From my desk at work, I can gaze out the window and watch airplanes take off and land all day. Far too often, my male colleagues and I drop what we’re doing and run to the window to see what airplane is in the sky. As we race to catch a glimpse of a rare Stearman or acrobatic F-18, the thought strikes me — I am the only woman in the world building a commercial supersonic airliner. How did I end up here? And more importantly, how can we get more women to stand at this window with me?
When I was 13 years old, I spent a week at Space Camp at the Cosmosphere in Hutchinson, Kansas. This experience altered the course of my life. In middle school, I longed to be a novelist, because it was creative and it seemed glamorous to work at coffee shops and live in a big city. But after a week at Space Camp, all I wanted in life — so badly it hurt — was to be an astronaut. Stories of the Original Seven, simulated missions in the shuttle trainer, the scientific experiments on board each shuttle flight — everything was challenging and exciting and had a sense of importance to it. I was awestruck.
After a week at Space Camp, all I wanted in life — so badly it hurt — was to be an astronaut.
Without this formative Space Camp experience, I never would have pursued engineering or even known that it was a career option. I never worked on a car growing up. I never mowed the lawn or had to fix something broken in the house. I never built furniture for my room. These are the activities that all my male coworkers have in common about their childhood, but somehow, I missed out on them all, and I don’t think that I’m the only woman in this position. This wasn’t due to my parents’ negligence. Neither of them are in STEM fields, so they raised their daughters how they were raised, and an introduction to engineering fields, or even just the dissection of a lawn mower, were not part of that upbringing. I knew so little that I thought if I wanted to be an astronaut, I should study astronomy. It’s an unfortunate truth that we are more likely to direct young boys to play with airplane models or work with tools growing up, than we are to do the same for girls.
Once I discovered aerospace engineering, I pursued it wholeheartedly, applying only to colleges that offered this major. My career drive grew completely out of the experience at Space Camp. The lives and careers of the astronauts I learned about there motivated me. I wanted to be one of the few who expanded the knowledge of the nation by exploring the unknown. I wanted to push technology to its limits as part of an elite team capturing the imagination of generations. These weren’t sentiments I could easily articulate when I was 13, nor can I fully capture the feeling now, but it was a sense of deep excitement to do things very few do, work that could provide so much for our world.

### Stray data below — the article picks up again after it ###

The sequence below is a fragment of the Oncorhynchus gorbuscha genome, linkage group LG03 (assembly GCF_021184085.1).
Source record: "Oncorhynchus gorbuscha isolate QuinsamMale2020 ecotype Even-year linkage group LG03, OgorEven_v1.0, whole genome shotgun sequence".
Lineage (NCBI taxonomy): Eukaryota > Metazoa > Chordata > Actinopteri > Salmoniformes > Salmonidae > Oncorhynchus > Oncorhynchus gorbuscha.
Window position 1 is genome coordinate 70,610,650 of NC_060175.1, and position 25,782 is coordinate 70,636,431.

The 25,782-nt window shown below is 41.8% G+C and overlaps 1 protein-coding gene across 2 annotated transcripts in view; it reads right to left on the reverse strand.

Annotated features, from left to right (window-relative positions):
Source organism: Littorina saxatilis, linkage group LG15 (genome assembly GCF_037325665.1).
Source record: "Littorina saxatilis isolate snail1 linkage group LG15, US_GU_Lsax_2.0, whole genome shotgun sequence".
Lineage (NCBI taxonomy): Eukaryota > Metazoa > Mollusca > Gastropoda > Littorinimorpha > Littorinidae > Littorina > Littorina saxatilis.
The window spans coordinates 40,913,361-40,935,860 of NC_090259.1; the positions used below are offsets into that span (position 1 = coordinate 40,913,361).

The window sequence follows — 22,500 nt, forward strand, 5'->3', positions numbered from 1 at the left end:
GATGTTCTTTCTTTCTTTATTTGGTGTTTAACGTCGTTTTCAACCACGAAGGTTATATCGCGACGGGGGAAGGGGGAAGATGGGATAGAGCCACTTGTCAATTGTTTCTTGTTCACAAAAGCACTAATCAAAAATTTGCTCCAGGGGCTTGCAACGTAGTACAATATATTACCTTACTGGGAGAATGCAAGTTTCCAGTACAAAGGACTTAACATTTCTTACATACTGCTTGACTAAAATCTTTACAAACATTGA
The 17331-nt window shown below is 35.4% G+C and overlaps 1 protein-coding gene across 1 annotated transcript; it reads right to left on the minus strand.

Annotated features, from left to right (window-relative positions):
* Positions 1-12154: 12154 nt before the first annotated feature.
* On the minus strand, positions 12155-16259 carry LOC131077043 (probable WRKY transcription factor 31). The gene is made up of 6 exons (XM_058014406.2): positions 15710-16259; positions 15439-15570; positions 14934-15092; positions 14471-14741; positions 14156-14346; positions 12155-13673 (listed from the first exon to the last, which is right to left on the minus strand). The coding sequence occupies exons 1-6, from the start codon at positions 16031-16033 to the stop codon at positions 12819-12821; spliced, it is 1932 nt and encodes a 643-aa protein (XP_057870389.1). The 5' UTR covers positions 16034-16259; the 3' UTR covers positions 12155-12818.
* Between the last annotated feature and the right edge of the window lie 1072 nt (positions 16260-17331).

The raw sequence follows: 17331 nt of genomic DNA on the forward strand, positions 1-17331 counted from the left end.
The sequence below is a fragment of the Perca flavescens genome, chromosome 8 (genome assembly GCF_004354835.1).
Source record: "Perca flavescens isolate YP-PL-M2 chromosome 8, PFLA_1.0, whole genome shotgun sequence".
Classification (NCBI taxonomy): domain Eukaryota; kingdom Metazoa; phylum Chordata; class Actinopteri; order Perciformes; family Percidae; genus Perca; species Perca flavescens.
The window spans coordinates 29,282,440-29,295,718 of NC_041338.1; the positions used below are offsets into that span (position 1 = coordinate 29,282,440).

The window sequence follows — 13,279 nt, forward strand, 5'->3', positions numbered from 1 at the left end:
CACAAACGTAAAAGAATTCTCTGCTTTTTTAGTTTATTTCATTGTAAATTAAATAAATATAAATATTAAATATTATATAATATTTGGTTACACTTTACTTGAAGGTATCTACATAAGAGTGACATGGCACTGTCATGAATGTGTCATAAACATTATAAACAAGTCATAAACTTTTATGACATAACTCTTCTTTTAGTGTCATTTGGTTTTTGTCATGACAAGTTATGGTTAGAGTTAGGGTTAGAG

Istudied aerospace because of the inspirational magic of the space shuttle program. Likewise, most women with aerospace degrees that I know were inspired by and now work on space-related projects instead of aviation. And for good reason. What has been inspiring in the commercial aviation sector in the past decade? In the past five decades? Commercial airliners have gotten some fancy interior upgrades, or more advanced avionics suites, or different shaped winglets. Nothing truly inspiring has happened in aviation in ages. Even Concorde, which introduced the world to commercial supersonic flight, underwhelmed. It was so expensive to fly that few people could benefit from its supersonic speed. Now it’s a museum piece. With this track record, a lack of interest in or passion for the aviation sector is understandable.